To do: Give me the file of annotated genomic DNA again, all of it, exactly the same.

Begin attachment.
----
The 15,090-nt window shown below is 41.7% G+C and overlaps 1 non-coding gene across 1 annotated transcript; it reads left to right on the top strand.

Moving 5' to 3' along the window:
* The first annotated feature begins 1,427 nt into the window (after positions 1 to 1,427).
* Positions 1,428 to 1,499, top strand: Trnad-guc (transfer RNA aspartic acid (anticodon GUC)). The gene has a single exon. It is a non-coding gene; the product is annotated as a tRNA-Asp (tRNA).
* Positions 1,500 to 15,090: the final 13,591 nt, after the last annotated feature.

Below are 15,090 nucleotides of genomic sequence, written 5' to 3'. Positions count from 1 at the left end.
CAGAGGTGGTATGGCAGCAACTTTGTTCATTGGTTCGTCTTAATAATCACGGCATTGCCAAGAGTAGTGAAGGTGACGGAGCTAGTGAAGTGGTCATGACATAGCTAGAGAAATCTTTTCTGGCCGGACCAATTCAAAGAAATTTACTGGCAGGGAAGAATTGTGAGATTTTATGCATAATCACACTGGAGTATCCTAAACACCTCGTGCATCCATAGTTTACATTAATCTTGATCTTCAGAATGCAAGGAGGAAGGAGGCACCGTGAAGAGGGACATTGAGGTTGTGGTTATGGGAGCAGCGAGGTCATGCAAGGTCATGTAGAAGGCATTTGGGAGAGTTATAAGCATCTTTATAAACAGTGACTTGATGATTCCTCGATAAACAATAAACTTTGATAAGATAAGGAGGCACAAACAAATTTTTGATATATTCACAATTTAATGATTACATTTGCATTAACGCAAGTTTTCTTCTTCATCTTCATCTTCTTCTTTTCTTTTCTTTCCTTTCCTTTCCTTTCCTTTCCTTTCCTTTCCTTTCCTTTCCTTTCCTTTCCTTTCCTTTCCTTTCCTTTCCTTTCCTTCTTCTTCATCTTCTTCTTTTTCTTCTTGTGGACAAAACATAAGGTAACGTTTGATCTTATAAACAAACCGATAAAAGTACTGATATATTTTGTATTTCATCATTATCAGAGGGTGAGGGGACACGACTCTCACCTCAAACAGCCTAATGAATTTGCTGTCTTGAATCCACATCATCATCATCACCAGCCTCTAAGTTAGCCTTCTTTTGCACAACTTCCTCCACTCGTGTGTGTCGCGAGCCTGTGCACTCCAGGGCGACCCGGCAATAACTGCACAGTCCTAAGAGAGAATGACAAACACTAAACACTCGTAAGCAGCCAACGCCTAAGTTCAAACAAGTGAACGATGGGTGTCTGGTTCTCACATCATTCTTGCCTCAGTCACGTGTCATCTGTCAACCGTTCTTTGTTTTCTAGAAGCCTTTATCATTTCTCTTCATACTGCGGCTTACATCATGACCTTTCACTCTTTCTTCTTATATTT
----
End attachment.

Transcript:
The 15,090-nt window shown below is 41.7% G+C and overlaps 1 non-coding gene across 1 annotated transcript; it reads left to right on the top strand.

Moving 5' to 3' along the window:
* The first annotated feature begins 1,427 nt into the window (after positions 1 to 1,427).
* Positions 1,428 to 1,499, top strand: Trnad-guc (transfer RNA aspartic acid (anticodon GUC)). The gene has a single exon. It is a non-coding gene; the product is annotated as a tRNA-Asp (tRNA).
* Positions 1,500 to 15,090: the final 13,591 nt, after the last annotated feature.

Below are 15,090 nucleotides of genomic sequence, written 5' to 3'. Positions count from 1 at the left end.
CAGAGGTGGTATGGCAGCAACTTTGTTCATTGGTTCGTCTTAATAATCACGGCATTGCCAAGAGTAGTGAAGGTGACGGAGCTAGTGAAGTGGTCATGACATAGCTAGAGAAATCTTTTCTGGCCGGACCAATTCAAAGAAATTTACTGGCAGGGAAGAATTGTGAGATTTTATGCATAATCACACTGGAGTATCCTAAACACCTCGTGCATCCATAGTTTACATTAATCTTGATCTTCAGAATGCAAGGAGGAAGGAGGCACCGTGAAGAGGGACATTGAGGTTGTGGTTATGGGAGCAGCGAGGTCATGCAAGGTCATGTAGAAGGCATTTGGGAGAGTTATAAGCATCTTTATAAACAGTGACTTGATGATTCCTCGATAAACAATAAACTTTGATAAGATAAGGAGGCACAAACAAATTTTTGATATATTCACAATTTAATGATTACATTTGCATTAACGCAAGTTTTCTTCTTCATCTTCATCTTCTTCTTTTCTTTTCTTTCCTTTCCTTTCCTTTCCTTTCCTTTCCTTTCCTTTCCTTTCCTTTCCTTTCCTTTCCTTTCCTTTCCTTTCCTTTCCTTCTTCTTCATCTTCTTCTTTTTCTTCTTGTGGACAAAACATAAGGTAACGTTTGATCTTATAAACAAACCGATAAAAGTACTGATATATTTTGTATTTCATCATTATCAGAGGGTGAGGGGACACGACTCTCACCTCAAACAGCCTAATGAATTTGCTGTCTTGAATCCACATCATCATCATCACCAGCCTCTAAGTTAGCCTTCTTTTGCACAACTTCCTCCACTCGTGTGTGTCGCGAGCCTGTGCACTCCAGGGCGACCCGGCAATAACTGCACAGTCCTAAGAGAGAATGACAAACACTAAACACTCGTAAGCAGCCAACGCCTAAGTTCAAACAAGTGAACGATGGGTGTCTGGTTCTCACATCATTCTTGCCTCAGTCACGTGTCATCTGTCAACCGTTCTTTGTTTTCTAGAAGCCTTTATCATTTCTCTTCATACTGCGGCTTACATCATGACCTTTCACTCTTTCTTCTTATATTT